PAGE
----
The Coalition Provincial Authority subsequently began to rapidly privatize large swaths of Iraq’s economy. If Order Number 2 was an individual’s incompetency, the decision to auction off Iraqi assets to Western corporations was collective ineptitude. Several weeks before the invasion, the Heritage Foundation published a report entitled “The Road to Economic Prosperity for a Post-Saddam Iraq.” The authors use the word “privatization” in some form or another 58 times in the six page report, second only to “oil” despite the extra syllables. A litany of fair criticisms of nationalized industry certainly exist, but the idea that “privatization works everywhere” speaks to the hubris with which neoconservatives and Westerners more generally dealt with the invasion and its aftermath.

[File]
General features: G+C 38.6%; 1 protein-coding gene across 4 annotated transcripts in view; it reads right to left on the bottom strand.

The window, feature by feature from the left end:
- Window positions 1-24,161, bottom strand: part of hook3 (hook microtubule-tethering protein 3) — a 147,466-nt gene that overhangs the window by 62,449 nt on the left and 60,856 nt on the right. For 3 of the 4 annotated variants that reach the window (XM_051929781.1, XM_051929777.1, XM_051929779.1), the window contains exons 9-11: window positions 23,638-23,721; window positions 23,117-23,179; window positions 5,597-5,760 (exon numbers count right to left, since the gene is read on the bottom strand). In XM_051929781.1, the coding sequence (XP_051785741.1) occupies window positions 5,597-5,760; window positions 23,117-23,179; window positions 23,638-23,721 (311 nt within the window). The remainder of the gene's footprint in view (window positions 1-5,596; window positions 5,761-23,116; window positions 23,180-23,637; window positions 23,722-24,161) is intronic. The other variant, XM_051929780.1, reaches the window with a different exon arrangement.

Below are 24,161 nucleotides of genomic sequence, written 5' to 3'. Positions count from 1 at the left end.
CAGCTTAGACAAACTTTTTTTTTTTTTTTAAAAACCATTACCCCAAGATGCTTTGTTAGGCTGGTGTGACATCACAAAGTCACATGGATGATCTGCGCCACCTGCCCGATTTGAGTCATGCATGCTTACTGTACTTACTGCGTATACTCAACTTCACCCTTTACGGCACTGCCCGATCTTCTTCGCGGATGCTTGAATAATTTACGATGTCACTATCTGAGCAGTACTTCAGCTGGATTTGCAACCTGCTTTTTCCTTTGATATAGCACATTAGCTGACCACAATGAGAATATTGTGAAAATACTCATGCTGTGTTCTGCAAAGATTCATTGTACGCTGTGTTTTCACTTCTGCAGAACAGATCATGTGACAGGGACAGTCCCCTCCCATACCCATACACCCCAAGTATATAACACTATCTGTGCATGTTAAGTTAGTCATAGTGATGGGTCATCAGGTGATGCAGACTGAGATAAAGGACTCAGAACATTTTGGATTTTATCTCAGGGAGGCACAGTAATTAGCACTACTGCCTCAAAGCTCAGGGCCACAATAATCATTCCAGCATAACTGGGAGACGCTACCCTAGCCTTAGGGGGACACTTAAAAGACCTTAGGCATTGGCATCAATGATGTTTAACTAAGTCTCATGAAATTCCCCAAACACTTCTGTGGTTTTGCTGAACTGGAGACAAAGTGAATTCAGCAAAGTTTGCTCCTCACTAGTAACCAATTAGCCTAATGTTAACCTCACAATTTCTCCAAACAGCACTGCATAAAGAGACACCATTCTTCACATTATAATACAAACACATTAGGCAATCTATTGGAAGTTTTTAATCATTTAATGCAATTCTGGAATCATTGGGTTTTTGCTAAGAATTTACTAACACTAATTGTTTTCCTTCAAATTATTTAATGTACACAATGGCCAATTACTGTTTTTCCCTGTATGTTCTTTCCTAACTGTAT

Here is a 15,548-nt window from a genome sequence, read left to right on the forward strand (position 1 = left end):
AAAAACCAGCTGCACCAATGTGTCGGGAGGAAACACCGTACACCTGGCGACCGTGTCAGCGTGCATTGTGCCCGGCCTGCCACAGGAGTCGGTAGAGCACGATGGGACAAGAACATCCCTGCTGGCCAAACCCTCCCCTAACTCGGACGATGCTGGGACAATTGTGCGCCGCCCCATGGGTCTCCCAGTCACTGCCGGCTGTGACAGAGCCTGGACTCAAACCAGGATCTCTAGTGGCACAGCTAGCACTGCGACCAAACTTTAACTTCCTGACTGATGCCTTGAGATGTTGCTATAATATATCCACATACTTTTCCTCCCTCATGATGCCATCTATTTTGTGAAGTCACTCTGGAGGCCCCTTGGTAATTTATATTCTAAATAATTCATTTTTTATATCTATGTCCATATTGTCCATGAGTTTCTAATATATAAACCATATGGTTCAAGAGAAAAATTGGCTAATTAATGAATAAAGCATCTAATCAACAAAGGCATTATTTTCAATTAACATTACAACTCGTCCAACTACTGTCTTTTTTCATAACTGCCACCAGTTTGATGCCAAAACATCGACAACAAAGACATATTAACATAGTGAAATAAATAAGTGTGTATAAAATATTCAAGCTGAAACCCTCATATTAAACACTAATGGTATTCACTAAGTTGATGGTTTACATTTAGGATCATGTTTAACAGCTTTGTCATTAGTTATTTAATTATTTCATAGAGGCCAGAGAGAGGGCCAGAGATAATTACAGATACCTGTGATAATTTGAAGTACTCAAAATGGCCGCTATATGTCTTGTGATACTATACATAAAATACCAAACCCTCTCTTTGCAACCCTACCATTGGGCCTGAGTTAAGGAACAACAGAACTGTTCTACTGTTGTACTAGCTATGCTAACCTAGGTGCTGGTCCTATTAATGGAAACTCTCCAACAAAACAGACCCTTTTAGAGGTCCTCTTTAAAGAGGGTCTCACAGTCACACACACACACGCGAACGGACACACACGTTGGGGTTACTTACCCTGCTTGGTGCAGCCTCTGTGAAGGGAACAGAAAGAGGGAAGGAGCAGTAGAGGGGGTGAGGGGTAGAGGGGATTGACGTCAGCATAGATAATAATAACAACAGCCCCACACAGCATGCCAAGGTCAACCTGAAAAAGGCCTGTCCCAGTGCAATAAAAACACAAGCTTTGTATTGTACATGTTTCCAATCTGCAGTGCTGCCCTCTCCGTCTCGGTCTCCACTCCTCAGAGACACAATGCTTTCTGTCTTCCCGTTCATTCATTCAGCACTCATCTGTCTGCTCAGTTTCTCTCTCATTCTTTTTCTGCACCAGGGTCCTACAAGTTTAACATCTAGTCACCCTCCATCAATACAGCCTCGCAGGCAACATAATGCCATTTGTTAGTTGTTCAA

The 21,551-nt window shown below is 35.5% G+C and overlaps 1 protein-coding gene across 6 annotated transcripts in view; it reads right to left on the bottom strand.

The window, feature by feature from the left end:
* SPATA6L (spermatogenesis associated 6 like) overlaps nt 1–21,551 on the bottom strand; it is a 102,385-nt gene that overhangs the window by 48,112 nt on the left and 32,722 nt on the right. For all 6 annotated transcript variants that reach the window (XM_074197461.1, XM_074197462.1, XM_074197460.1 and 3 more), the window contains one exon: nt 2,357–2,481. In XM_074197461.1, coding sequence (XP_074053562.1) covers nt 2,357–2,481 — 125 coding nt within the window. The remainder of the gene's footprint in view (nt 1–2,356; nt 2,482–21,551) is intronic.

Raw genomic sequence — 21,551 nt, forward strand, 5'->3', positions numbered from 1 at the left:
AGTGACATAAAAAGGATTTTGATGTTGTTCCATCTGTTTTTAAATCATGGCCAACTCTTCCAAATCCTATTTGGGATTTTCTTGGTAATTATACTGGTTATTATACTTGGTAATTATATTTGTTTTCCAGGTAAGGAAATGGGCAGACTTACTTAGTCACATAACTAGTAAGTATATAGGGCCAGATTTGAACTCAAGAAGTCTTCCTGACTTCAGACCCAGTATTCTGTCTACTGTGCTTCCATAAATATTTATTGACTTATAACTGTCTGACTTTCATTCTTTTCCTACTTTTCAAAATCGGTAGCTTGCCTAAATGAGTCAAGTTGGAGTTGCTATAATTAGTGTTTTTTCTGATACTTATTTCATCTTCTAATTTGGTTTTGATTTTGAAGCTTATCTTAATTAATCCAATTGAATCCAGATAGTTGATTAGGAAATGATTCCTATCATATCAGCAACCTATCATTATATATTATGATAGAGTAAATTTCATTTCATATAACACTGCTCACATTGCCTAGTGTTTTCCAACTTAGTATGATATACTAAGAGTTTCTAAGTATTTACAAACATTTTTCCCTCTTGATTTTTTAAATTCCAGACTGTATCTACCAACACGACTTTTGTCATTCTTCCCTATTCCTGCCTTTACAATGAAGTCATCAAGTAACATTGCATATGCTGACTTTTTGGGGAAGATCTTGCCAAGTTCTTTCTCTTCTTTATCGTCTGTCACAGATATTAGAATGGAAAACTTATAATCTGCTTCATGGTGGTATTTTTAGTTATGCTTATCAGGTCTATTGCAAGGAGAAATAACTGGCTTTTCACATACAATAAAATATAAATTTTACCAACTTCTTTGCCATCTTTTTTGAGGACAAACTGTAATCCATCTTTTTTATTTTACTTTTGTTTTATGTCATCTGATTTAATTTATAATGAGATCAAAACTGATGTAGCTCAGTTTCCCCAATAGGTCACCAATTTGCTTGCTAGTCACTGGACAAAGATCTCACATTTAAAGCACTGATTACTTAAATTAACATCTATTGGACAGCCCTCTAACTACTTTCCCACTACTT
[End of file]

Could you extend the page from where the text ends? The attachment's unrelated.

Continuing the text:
After auctioning off many of Iraq’s assets to foreign investors, the Coalition Provisional Authority lowered the tax rate on corporations from 40 percent to 15 percent (with complete exemptions for corporations that worked with Bremer’s administration). In 2004, government revenues plummeted nearly 35 percent despite the fact that crude oil was at its highest price in decades. Debt ballooned to 335 percent of GDP, making it even more difficult for the chaotic country to attract private creditors. Essential redistributive services and social safety nets that may have eased the transition to a market economy were halted by high interest and low taxes pushed through by the Western interim government. While we might never know for sure what exactly created fertile ground for ISIS to grow in the next decade, American and coalition policies did little to engender a sustainable peace in the region.